Persistent Link:
http://hdl.handle.net/10150/146734
Title:
Batty About Bats
Author:
Gouge, Dawn; Lawaczeck, E.; Snyder, J.; Renison, Nancy
Affiliation:
Entomology
Publisher:
College of Agriculture and Life Sciences, University of Arizona (Tucson, AZ)
Issue Date:
Nov-2008
Description:
16 pp.; Bat IPM
URI:
http://hdl.handle.net/10150/146734
Abstract:
Bats, order Chiroptera, have traditionally been maligned and misunderstood by the general public. Bats are, however, important components of the natural and urban landscape; they provide valuable pest control of public health and nuisance insects, and they serve an important role in the pollination of several of Arizona's native columnar cacti. In urban environments, particularly schools, bats are of concern due to their ability to vector the rabies virus. Consequently, the status of bats of bats in schools has become that of a pest. Integrated pest management (IPM) methods have traditionally been reserved for managing arthropods; however, the fundamental principles of urban IPM may be just as easily applied to mammals with equal success. The ecologically sensitive aspects of IPM make this a highly preferred approach in managing bats as an organism of considerable conservation concern.
Type:
text; Pamphlet
Language:
en_US
Keywords:
Bats; IPM; Schools
Series/Report no.:
University of Arizona Cooperative Extension Publication AZ1456

Full metadata record

DC FieldValue Language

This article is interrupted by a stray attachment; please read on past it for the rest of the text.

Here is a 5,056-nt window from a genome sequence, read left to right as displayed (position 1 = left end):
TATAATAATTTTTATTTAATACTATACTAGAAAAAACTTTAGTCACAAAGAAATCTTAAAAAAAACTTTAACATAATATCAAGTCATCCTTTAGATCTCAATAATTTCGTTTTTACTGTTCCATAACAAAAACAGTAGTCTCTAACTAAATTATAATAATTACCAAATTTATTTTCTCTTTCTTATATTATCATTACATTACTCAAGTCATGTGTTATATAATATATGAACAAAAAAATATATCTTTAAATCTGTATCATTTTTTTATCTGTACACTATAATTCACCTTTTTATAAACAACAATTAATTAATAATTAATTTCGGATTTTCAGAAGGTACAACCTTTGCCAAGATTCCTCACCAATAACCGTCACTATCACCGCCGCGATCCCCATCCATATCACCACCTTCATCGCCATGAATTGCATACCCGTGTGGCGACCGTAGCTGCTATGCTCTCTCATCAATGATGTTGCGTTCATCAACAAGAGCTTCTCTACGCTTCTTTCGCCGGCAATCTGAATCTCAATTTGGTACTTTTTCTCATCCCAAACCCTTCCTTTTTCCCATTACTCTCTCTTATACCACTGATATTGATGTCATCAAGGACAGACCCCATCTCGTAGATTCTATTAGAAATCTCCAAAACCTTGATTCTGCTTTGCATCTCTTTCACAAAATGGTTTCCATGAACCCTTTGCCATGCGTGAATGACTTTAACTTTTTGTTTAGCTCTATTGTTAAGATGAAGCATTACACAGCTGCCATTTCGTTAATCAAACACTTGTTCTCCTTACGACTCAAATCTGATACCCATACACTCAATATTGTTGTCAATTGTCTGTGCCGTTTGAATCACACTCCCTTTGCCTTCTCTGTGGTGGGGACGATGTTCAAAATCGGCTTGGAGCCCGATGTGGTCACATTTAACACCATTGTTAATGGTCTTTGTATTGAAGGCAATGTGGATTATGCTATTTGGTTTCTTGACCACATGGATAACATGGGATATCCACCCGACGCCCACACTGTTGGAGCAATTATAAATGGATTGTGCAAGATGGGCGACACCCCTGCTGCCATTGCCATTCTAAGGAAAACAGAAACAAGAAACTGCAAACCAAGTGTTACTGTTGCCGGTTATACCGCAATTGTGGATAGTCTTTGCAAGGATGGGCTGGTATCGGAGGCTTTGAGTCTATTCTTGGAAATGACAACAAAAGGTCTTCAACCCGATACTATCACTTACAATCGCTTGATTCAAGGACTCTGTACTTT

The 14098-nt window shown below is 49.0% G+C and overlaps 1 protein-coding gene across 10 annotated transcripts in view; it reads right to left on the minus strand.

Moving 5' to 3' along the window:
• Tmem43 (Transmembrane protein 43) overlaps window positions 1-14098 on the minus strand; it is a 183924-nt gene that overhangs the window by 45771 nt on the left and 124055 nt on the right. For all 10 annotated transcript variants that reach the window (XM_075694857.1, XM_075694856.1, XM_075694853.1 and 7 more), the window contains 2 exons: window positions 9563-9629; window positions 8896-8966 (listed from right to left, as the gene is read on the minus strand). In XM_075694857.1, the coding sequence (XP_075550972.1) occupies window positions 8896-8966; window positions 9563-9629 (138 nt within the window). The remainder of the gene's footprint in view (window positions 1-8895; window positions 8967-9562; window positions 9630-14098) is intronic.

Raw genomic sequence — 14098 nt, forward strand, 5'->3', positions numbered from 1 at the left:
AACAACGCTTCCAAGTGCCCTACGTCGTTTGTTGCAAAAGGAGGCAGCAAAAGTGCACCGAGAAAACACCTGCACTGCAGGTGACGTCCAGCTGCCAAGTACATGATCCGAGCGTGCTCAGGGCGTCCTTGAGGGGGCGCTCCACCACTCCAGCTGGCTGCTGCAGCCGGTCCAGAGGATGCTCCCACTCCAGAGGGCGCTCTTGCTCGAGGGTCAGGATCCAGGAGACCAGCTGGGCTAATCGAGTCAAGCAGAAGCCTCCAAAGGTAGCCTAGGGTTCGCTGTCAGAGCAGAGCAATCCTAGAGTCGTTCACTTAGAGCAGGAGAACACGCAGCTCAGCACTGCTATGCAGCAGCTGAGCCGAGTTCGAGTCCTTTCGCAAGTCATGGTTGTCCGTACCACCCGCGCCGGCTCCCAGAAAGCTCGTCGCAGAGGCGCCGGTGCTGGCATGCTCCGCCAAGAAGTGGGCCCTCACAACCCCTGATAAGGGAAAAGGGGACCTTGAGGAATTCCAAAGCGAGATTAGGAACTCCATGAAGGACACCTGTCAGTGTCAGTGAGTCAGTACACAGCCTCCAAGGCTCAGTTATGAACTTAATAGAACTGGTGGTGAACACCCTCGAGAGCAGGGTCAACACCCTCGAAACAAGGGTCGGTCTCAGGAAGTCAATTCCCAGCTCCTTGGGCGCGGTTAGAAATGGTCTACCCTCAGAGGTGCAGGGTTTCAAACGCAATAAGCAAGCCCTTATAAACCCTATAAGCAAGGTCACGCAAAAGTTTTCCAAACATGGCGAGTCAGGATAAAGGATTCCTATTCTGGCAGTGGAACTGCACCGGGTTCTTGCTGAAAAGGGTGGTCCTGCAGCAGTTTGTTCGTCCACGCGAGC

dc.contributor.authorGouge, Dawnen_US
dc.contributor.authorLawaczeck, E.en_US
dc.contributor.authorSnyder, J.en_US
dc.contributor.authorRenison, Nancyen_US
dc.date.accessioned2011-10-24T20:53:08Z-
dc.date.available2011-10-24T20:53:08Z-
dc.date.issued2008-11-
dc.identifier.urihttp://hdl.handle.net/10150/146734-
dc.description16 pp.en_US
dc.descriptionBat IPMen_US
dc.description.abstractBats, order Chiroptera, have traditionally been maligned and misunderstood by the general public. Bats are, however, important components of the natural and urban landscape; they provide valuable pest control of public health and nuisance insects, and they serve an important role in the pollination of several of Arizona's native columnar cacti. In urban environments, particularly schools, bats are of concern due to their ability to vector the rabies virus. Consequently, the status of bats of bats in schools has become that of a pest. Integrated pest management (IPM) methods have traditionally been reserved for managing arthropods; however, the fundamental principles of urban IPM may be just as easily applied to mammals with equal success. The ecologically sensitive aspects of IPM make this a highly preferred approach in managing bats as an organism of considerable conservation concern.en_US
dc.language.isoen_USen_US
dc.publisherCollege of Agriculture and Life Sciences, University of Arizona (Tucson, AZ)en_US
dc.relation.ispartofseriesUniversity of Arizona Cooperative Extension Publication AZ1456en_US
dc.subjectBatsen_US
dc.subjectIPMen_US
dc.subjectSchoolsen_US
dc.titleBatty About Batsen_US
dc.typetext-
dc.typePamphlet-
dc.contributor.departmentEntomologyen_US
dc.identifier.calsAZ1456-2008-
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